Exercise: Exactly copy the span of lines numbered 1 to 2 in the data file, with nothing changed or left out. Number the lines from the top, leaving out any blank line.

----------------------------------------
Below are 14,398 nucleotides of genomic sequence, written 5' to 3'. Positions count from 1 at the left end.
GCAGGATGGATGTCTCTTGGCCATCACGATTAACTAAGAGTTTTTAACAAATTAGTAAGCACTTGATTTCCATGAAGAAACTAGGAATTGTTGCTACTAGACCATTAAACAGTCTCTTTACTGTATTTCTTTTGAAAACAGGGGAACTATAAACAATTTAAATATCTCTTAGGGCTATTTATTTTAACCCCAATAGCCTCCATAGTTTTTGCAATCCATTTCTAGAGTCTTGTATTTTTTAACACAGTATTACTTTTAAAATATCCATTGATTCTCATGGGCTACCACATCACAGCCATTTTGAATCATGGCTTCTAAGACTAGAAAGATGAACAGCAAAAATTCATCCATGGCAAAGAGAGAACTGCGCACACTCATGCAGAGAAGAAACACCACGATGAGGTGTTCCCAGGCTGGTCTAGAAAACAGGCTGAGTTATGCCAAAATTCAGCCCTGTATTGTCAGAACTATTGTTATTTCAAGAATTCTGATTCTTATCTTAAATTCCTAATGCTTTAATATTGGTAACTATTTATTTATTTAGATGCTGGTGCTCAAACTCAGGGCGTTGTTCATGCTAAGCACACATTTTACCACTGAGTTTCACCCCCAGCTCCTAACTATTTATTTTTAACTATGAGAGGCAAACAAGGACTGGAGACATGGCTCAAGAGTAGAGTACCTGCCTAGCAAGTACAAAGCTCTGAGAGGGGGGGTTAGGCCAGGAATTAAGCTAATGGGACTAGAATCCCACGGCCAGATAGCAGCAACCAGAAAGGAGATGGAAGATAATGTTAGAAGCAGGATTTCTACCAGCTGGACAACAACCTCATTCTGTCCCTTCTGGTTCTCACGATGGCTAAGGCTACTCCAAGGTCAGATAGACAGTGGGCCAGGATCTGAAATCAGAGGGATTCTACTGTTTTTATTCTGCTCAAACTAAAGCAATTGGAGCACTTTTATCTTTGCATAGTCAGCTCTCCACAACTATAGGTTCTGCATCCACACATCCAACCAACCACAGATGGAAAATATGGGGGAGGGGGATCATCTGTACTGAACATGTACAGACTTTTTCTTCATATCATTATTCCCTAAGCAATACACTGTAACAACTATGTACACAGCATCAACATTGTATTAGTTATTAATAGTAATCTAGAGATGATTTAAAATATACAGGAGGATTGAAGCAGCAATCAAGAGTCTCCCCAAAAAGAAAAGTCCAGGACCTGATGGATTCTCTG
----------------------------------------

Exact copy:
Below are 14,398 nucleotides of genomic sequence, written 5' to 3'. Positions count from 1 at the left end.
GCAGGATGGATGTCTCTTGGCCATCACGATTAACTAAGAGTTTTTAACAAATTAGTAAGCACTTGATTTCCATGAAGAAACTAGGAATTGTTGCTACTAGACCATTAAACAGTCTCTTTACTGTATTTCTTTTGAAAACAGGGGAACTATAAACAATTTAAATATCTCTTAGGGCTATTTATTTTAACCCCAATAGCCTCCATAGTTTTTGCAATCCATTTCTAGAGTCTTGTATTTTTTAACACAGTATTACTTTTAAAATATCCATTGATTCTCATGGGCTACCACATCACAGCCATTTTGAATCATGGCTTCTAAGACTAGAAAGATGAACAGCAAAAATTCATCCATGGCAAAGAGAGAACTGCGCACACTCATGCAGAGAAGAAACACCACGATGAGGTGTTCCCAGGCTGGTCTAGAAAACAGGCTGAGTTATGCCAAAATTCAGCCCTGTATTGTCAGAACTATTGTTATTTCAAGAATTCTGATTCTTATCTTAAATTCCTAATGCTTTAATATTGGTAACTATTTATTTATTTAGATGCTGGTGCTCAAACTCAGGGCGTTGTTCATGCTAAGCACACATTTTACCACTGAGTTTCACCCCCAGCTCCTAACTATTTATTTTTAACTATGAGAGGCAAACAAGGACTGGAGACATGGCTCAAGAGTAGAGTACCTGCCTAGCAAGTACAAAGCTCTGAGAGGGGGGGTTAGGCCAGGAATTAAGCTAATGGGACTAGAATCCCACGGCCAGATAGCAGCAACCAGAAAGGAGATGGAAGATAATGTTAGAAGCAGGATTTCTACCAGCTGGACAACAACCTCATTCTGTCCCTTCTGGTTCTCACGATGGCTAAGGCTACTCCAAGGTCAGATAGACAGTGGGCCAGGATCTGAAATCAGAGGGATTCTACTGTTTTTATTCTGCTCAAACTAAAGCAATTGGAGCACTTTTATCTTTGCATAGTCAGCTCTCCACAACTATAGGTTCTGCATCCACACATCCAACCAACCACAGATGGAAAATATGGGGGAGGGGGATCATCTGTACTGAACATGTACAGACTTTTTCTTCATATCATTATTCCCTAAGCAATACACTGTAACAACTATGTACACAGCATCAACATTGTATTAGTTATTAATAGTAATCTAGAGATGATTTAAAATATACAGGAGGATTGAAGCAGCAATCAAGAGTCTCCCCAAAAAGAAAAGTCCAGGACCTGATGGATTCTCTG